Voegeli, Frederick

Ultrasonic telemetry, tracking and automated monitoring technology.

The tools for remote monitoring of marine animal behaviour have grown significantly in the last few years. The availability of micro-controllers in smaller low power packages has enabled the development of more sophisticated ultrasonic transmitters and battery powered automated monitoring sites. A brief historical perspective is presented leading to description of new systems that combine archived sensor data with ultrasonic data download. These systems provide multiple years of data gathering with the ability to gather the data and reprogram the device without recapture of the animal.

Wetherbee, Bradley, M.

Buoyancy in deep-sea sharks from the Chatham Rise, New Zealand

Although deep-sea sharks approach neutral buoyancy through a large oily liver that contains low-density lipids such as squalene, there have been few comparisons of buoyancy within and among species of sharks. Buoyancy and chemical composition of the liver oil of sharks collected in deep-water trawls from the Chatham Rise, New Zealand were compared. Although there appears to be strong selection for neutral buoyancy in these sharks, buoyancy characteristics of sharks varied with species, size, sex and reproductive state. Livers of smaller sharks contain more squalene and are less dense than livers of larger sharks. However, livers of larger sharks contain a greater proportion of oil than livers of smaller sharks, and the whole body of sharks is nearly uniformly neutrally buoyant regardless of size of shark. Livers of mature male sharks contain more squalene and are less dense than those of mature females, but the non-liver tissue in females is less dense than that of males, and the whole bodies of both sexes are equally neutrally buoyant. Regulation of buoyancy of species of sharks found in shallow water differs considerably from that of deeper species, and appears to rely more on hydrodynamic lift provided by lifting surfaces such as fins.

Key words: sharks, buoyancy, liver lipids, deep-sea

Wetherbee, Bradley, M.

Review of rate of consumption, food transit and digestive efficiency in sharks.

Sharks are important apex consumers in the marine environment and quantification of energy flow through sharks is important for understanding their impact in marine ecosystems. However, there have been relatively few studies on rates of consumption (daily ration) in sharks and it is difficult to generalize about the role of sharks in the flow of energy in an ecosystem. Estimates of the daily ration of sharks generally either incorporate data on the duration and rate of food emptying from the stomach and field observations on prey items ingested, or involve bioenergetic models based on a balanced energy budget. Several factors that may influence rates of consumption are poorly understood in elasmobranchs. There have been few studies on the efficiency of food digestion, absorption and conversion to growth, and the passage of food through the digestive tract, despite the importance of these factors on energy flow through the trophic level occupied by sharks. This study reviews the current state of knowledge on rates of consumption, rates of food transit through the stomach and entire digestive tract, and the efficiency with which ingested food is converted to energy stored as growth in sharks.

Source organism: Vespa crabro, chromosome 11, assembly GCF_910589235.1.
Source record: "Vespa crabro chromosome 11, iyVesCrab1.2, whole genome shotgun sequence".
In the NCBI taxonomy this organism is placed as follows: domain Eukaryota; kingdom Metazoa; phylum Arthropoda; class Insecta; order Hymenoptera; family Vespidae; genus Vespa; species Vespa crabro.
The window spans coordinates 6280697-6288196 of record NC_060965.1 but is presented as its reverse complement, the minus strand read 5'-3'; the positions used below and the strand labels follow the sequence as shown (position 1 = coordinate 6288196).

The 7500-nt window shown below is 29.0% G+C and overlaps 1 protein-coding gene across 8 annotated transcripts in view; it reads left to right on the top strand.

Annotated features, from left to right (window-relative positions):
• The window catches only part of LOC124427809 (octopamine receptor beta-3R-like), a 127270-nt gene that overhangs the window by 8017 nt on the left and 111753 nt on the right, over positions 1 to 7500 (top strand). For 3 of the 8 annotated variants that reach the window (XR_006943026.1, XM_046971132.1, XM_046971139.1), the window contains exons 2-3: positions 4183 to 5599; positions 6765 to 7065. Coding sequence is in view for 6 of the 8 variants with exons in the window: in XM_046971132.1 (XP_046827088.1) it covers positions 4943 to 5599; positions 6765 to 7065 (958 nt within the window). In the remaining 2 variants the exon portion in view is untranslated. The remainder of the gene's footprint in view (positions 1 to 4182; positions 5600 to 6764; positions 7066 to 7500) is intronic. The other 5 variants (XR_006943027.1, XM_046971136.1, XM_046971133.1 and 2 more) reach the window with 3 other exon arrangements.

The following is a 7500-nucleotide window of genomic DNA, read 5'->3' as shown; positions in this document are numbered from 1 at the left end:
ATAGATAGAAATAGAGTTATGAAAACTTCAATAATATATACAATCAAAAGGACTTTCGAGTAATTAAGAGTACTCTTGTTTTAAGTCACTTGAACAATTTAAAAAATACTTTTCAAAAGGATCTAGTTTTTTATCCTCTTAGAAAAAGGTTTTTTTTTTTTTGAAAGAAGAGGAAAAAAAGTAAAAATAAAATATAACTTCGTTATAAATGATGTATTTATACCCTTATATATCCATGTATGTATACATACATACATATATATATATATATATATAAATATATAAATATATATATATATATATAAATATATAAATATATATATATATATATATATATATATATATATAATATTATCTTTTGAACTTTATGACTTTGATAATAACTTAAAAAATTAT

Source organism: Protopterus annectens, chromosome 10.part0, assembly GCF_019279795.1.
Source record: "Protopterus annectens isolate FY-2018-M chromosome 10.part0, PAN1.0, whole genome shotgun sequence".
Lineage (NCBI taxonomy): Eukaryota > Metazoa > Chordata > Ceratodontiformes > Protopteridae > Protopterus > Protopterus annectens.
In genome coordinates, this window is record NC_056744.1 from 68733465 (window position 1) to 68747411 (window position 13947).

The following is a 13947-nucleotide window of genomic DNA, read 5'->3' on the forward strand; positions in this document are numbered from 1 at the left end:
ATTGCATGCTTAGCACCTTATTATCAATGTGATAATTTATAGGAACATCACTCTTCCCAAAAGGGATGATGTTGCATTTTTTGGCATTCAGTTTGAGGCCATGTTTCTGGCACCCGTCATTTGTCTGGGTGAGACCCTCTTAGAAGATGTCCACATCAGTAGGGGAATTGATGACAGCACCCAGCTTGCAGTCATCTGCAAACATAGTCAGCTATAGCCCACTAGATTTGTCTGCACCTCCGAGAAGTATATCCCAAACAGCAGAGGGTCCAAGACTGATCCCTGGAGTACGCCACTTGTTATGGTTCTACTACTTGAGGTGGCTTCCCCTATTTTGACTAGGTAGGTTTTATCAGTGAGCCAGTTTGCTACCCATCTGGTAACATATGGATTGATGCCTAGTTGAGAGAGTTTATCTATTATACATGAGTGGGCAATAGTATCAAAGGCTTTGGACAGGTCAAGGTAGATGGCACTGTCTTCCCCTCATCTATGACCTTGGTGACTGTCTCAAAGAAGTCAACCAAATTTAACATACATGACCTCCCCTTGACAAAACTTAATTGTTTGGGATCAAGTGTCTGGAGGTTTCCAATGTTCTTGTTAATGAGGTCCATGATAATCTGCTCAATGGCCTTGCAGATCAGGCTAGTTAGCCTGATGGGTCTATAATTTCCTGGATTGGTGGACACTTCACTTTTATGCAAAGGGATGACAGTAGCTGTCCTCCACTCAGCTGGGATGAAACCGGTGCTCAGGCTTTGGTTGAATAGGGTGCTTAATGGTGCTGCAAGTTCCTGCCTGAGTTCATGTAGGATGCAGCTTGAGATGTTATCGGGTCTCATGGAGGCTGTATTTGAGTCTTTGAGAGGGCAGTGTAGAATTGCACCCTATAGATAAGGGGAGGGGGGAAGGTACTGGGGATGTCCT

Key words: consumption, rate of food passage, digestive efficiency, sharks

Wilga, C.D. and P. J. Motta


A major conclusion from comparative studies of feeding mechanisms in lower vertebrates is that some of the biomechanical couplings involved in mouth opening have been retained throughout evolution. However, recent studies of the jaw mechanism indicate that elasmobranchs differ from other lower vertebrates in that the geniohyoideus coupling is the primary mechanism for lower jaw depression rather than the rectus cervicus coupling. In addition, previous studies of the feeding mechanism in lower vertebrates indicate that structural differences among taxa may arise by the addition of a novel structure or as a result of modification of the existing musculoskeletal apparatus. Accompanying such changes, the ancestral motor pattern may be retained or the timing of motor activity may be altered. Evolutionary innovations in the musculoskeletal apparatus mediating upper jaw protrusion in elasmobranchs has involved both the addition of a novel feature, the dorsal preorbitalis coupling, and by the modification of an existing structure, the levator palatoquadrati coupling, while retaining the ancestral system, the ventral preorbitalis coupling. These changes in the musculoskeletal apparatus have involved conservation of the motor pattern in the ancestral mechanism and alteration of the motor pattern in the modified mechanism.

Wyffels, Jennifer T., Bodine, A. B., Wourms, J. P., Luer, Carl A., and Walsh, Cathy J.

Ultrastructure of early oogenesis in juvenile Clearnose skates, Raja eglanteria